The taxi drivers will gather from 9am at the Old Putco Depot in Marabastad, and move at 11.30am to the Department of Transport at the corner Struben and Bosman streets to hand over the first memorandum, scheduled for 12pm. File picture: Willem Law
Pretoria - Taxi commuters in Pretoria will have to scramble for alternative transport on Wednesday as a result of a huge protest by drivers.

Members of the National Taxi Association has announced plans to take over Pretoria, blocking Madiba Street, Nelson Mandela Drive, Johannes Ramokhoase Street, Nana Sita, Francis Baard and Boom streets as they march to the Transport Department and Union Buildings.

It accused Transport Minister Joe Maswanganyi of arrogance and refusing to engage with the industry. This comes after the postponement last week of a protest by taxi drivers to allow for negotiations to continue.

The drivers will gather from 9am at the Old Putco Depot in Marabastad, and move at 11.30am to the Department of Transport at the corner Struben and Bosman streets to hand over the first memorandum, scheduled for 12pm.

They will proceed along that road and turn right into Nelson Mandela Street, turn left into Madiba Street until they reached the Union Buildings to hand over the second memorandum at 1pm.

Read: LISTEN: Tshwane braces for huge taxi strike

They are expected to move back to Old Putco depot at 2.30pm.

“Metro police officers will monitor the march and all affected streets,” said Tshwane Metro Police Department spokesperson, Senior Superintendent Isaac Mahamba.

Both local and long distance commuters will be affected by the strike, and hardest hit will be the matriculants who are writing their final exams. They are scheduled to write their English Paper 2 on Wednesday.

Last Monday, the Gauteng Department of Education granted matriculants impunity after they were affected by the #BlackMonday protests, when farmers blocked all major highways in protest of farm assaults and murders.

Exams were delayed by an hour to allow those affected by the protests to sit for their papers.

MEC of Education Panyaza Lesufi on Monday urged parents to take precautions and prioritise their children’s safety. He said the department would invoke the necessary prescripts for all those who might not make it to the exam.

He said chief invigilators would also use their discretion to accommodate pupils who needed to write at alternative centres.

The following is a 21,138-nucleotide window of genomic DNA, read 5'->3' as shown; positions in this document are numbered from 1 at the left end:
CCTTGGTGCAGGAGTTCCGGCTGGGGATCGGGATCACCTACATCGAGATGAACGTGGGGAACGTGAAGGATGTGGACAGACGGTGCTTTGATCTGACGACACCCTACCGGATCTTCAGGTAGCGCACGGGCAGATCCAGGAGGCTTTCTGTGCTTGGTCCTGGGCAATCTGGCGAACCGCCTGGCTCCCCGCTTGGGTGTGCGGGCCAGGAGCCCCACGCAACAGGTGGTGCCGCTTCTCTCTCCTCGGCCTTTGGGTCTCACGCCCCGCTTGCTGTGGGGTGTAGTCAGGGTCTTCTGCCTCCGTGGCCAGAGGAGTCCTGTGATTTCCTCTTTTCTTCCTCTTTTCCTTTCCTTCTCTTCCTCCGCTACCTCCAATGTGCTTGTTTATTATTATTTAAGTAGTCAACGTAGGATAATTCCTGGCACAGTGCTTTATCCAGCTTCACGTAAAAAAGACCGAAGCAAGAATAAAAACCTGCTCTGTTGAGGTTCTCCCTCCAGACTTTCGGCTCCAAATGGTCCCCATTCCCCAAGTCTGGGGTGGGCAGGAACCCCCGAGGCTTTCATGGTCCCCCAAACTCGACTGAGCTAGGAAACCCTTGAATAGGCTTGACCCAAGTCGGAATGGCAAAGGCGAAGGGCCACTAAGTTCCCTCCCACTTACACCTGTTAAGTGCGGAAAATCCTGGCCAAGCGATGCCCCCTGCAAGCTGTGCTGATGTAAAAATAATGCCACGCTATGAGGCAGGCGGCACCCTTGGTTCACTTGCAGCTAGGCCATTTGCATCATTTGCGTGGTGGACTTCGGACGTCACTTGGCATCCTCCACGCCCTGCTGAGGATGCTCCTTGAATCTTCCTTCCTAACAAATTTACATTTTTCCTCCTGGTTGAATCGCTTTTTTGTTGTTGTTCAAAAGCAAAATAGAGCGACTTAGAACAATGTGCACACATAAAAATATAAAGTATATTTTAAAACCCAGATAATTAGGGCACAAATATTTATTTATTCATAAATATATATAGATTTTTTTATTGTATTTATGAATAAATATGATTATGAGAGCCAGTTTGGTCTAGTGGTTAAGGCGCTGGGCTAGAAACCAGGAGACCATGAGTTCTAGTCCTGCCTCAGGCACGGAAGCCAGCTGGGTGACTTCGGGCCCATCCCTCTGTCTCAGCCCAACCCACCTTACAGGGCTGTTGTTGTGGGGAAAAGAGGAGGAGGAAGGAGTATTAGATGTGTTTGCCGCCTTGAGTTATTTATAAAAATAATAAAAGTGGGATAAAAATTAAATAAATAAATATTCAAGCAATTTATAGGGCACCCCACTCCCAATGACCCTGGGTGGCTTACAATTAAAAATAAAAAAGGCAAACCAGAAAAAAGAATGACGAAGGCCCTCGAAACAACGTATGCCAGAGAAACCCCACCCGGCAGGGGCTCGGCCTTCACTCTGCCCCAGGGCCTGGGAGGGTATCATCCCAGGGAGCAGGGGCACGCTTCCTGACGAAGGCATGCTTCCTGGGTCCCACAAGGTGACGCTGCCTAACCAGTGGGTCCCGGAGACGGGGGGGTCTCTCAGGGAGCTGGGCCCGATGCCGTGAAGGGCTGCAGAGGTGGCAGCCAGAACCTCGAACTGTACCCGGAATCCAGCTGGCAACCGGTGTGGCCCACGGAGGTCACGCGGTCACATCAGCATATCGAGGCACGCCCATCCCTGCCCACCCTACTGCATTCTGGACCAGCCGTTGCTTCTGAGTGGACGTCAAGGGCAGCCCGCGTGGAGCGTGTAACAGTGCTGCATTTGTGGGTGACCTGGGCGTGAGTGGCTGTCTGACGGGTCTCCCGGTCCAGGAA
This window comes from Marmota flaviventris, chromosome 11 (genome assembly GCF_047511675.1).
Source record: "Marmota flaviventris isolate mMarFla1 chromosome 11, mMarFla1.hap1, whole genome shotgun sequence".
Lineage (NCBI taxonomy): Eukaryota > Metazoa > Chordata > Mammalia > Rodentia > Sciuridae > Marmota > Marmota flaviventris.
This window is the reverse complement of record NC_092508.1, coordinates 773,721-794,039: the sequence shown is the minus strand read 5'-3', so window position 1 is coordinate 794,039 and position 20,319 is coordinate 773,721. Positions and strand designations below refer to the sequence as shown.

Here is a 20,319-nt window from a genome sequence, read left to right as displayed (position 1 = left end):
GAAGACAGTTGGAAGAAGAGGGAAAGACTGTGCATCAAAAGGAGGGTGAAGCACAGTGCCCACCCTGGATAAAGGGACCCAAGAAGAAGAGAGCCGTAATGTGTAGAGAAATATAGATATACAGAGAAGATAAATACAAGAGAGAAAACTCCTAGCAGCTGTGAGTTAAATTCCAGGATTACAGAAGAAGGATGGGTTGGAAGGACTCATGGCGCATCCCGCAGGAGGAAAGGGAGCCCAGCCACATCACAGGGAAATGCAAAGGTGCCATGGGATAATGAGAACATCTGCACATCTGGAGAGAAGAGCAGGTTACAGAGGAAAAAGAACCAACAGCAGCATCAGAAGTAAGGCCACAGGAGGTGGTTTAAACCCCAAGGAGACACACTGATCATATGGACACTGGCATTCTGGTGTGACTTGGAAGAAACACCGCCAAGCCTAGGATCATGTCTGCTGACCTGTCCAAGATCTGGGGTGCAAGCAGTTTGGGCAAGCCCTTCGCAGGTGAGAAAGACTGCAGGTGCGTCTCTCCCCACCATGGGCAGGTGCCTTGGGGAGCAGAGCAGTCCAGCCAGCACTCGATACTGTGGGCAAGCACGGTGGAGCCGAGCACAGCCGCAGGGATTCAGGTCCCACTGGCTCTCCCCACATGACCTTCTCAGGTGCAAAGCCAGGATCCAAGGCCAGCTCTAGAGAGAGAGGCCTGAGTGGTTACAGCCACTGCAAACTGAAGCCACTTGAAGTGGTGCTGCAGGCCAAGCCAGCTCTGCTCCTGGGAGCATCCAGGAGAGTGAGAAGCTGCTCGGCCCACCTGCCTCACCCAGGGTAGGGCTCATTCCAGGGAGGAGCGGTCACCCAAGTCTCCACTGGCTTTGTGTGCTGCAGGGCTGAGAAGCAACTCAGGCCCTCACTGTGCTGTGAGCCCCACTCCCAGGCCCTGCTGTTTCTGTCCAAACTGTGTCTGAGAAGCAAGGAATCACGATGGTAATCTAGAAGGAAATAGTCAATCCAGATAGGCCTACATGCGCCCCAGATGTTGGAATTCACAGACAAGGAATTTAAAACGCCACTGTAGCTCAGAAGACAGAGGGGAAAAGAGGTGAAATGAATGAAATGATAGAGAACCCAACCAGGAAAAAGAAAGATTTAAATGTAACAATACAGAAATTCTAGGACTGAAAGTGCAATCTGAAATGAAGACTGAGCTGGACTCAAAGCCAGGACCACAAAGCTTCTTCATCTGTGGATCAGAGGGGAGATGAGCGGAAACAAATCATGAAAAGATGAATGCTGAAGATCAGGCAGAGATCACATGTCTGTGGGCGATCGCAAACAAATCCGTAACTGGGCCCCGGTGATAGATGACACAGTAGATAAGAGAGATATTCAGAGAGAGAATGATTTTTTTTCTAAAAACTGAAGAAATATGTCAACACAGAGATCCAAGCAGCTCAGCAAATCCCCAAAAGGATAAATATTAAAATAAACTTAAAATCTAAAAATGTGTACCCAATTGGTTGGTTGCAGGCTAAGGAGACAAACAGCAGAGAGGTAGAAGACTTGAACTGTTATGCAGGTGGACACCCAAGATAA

“It is concerning and unfortunate that such activities continue to be organised during this critical period of examinations in the education environment, actually such activities subvert the country,” said Lesufi.

His spokesperson Steve Mabona said a contingency plan was in place should matriculants be affected by the strike. He said in the event that they were late, all the chief investigators would know how to manage their examination.

“Those who do not make it will be managed administratively,” he said.

The taxi drivers are protesting against the issuing of enforcement tickets that blocked their Professional Driving Permit driver’s licences and motor discs.

They claim they cannot renew their driver’s licence and motor discs because of Administrative Adjudication of Road Traffic Offences fines. They said the issuing of the enforcement tickets hindered their daily operations and progress in the taxi industry.

Drivers have said they could not even obtain their professional driving permit because of the enforcement tickets.

In addition, they wanted an increase in the amount they got paid when they handed old taxis over as part of the recapitalisation plan as well as permission to use the bus rapid transit lanes.

The protest follows one in August, where taxi drivers brought the city to a standstill.

They drove into town at a snail’s pace, then proceeded to march ahead of a convoy of taxis, carrying golf sticks, garden spades and baseball bats.

They hurled insults at journalist and passers-by who took videos, and in some instances they broke people’s phones and forced them to delete pictures.

At the time, they were marching to Tshwane House to submit a memorandum with the same demands.

The march started early that morning in the city’s townships, where reports of intimidation and violence in Soshanguve, Mamelodi, Mabopane and Ga-Rankuwa were made.

Taxi drivers blocked roads with cars, rocks and burned tyres, keeping law enforcers kept busy.

Thousands of commuters were left stranded. The protest also affected train services in Soshanguve, which were suspended after protesters blocked the railway lines. A bus belonging to Tshwane Bus Service was pelted with stones and damaged.

Pretoria News